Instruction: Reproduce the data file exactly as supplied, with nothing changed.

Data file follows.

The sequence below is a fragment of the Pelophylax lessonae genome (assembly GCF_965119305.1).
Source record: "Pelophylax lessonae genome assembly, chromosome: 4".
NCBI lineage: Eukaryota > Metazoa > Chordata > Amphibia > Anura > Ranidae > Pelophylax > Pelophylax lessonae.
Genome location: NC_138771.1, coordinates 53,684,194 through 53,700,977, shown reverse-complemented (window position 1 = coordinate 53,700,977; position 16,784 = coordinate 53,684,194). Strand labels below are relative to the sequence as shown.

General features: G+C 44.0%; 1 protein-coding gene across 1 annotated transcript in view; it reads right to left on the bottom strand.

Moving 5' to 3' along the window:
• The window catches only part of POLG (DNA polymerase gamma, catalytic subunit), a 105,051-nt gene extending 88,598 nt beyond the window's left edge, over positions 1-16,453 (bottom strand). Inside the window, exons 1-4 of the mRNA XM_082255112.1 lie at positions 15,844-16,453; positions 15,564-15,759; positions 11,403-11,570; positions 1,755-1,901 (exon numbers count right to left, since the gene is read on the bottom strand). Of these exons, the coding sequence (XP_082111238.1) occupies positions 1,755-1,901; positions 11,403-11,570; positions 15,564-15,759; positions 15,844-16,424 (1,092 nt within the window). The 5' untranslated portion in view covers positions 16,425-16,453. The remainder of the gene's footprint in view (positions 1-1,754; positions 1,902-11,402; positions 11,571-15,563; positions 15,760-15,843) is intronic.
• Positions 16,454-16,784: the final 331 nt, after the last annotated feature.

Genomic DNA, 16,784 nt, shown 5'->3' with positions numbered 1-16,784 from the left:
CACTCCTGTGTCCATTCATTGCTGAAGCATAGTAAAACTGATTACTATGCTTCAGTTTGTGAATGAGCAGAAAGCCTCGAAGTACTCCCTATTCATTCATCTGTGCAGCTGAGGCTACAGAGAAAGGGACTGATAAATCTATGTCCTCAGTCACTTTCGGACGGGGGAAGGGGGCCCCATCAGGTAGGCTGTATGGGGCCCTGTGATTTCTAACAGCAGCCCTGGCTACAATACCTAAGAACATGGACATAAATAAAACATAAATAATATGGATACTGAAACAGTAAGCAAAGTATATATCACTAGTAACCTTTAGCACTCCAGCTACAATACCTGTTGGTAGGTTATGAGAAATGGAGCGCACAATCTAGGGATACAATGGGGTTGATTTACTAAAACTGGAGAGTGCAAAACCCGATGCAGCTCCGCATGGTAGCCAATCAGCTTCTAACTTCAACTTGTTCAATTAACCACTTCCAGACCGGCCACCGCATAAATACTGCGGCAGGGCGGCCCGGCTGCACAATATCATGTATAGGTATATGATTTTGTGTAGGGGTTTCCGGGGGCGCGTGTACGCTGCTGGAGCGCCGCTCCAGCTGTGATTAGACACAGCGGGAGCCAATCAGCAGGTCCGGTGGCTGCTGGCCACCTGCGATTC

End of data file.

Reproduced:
The sequence below is a fragment of the Pelophylax lessonae genome (assembly GCF_965119305.1).
Source record: "Pelophylax lessonae genome assembly, chromosome: 4".
NCBI lineage: Eukaryota > Metazoa > Chordata > Amphibia > Anura > Ranidae > Pelophylax > Pelophylax lessonae.
Genome location: NC_138771.1, coordinates 53,684,194 through 53,700,977, shown reverse-complemented (window position 1 = coordinate 53,700,977; position 16,784 = coordinate 53,684,194). Strand labels below are relative to the sequence as shown.

General features: G+C 44.0%; 1 protein-coding gene across 1 annotated transcript in view; it reads right to left on the bottom strand.

Moving 5' to 3' along the window:
• The window catches only part of POLG (DNA polymerase gamma, catalytic subunit), a 105,051-nt gene extending 88,598 nt beyond the window's left edge, over positions 1-16,453 (bottom strand). Inside the window, exons 1-4 of the mRNA XM_082255112.1 lie at positions 15,844-16,453; positions 15,564-15,759; positions 11,403-11,570; positions 1,755-1,901 (exon numbers count right to left, since the gene is read on the bottom strand). Of these exons, the coding sequence (XP_082111238.1) occupies positions 1,755-1,901; positions 11,403-11,570; positions 15,564-15,759; positions 15,844-16,424 (1,092 nt within the window). The 5' untranslated portion in view covers positions 16,425-16,453. The remainder of the gene's footprint in view (positions 1-1,754; positions 1,902-11,402; positions 11,571-15,563; positions 15,760-15,843) is intronic.
• Positions 16,454-16,784: the final 331 nt, after the last annotated feature.

Genomic DNA, 16,784 nt, shown 5'->3' with positions numbered 1-16,784 from the left:
CACTCCTGTGTCCATTCATTGCTGAAGCATAGTAAAACTGATTACTATGCTTCAGTTTGTGAATGAGCAGAAAGCCTCGAAGTACTCCCTATTCATTCATCTGTGCAGCTGAGGCTACAGAGAAAGGGACTGATAAATCTATGTCCTCAGTCACTTTCGGACGGGGGAAGGGGGCCCCATCAGGTAGGCTGTATGGGGCCCTGTGATTTCTAACAGCAGCCCTGGCTACAATACCTAAGAACATGGACATAAATAAAACATAAATAATATGGATACTGAAACAGTAAGCAAAGTATATATCACTAGTAACCTTTAGCACTCCAGCTACAATACCTGTTGGTAGGTTATGAGAAATGGAGCGCACAATCTAGGGATACAATGGGGTTGATTTACTAAAACTGGAGAGTGCAAAACCCGATGCAGCTCCGCATGGTAGCCAATCAGCTTCTAACTTCAACTTGTTCAATTAACCACTTCCAGACCGGCCACCGCATAAATACTGCGGCAGGGCGGCCCGGCTGCACAATATCATGTATAGGTATATGATTTTGTGTAGGGGTTTCCGGGGGCGCGTGTACGCTGCTGGAGCGCCGCTCCAGCTGTGATTAGACACAGCGGGAGCCAATCAGCAGGTCCGGTGGCTGCTGGCCACCTGCGATTC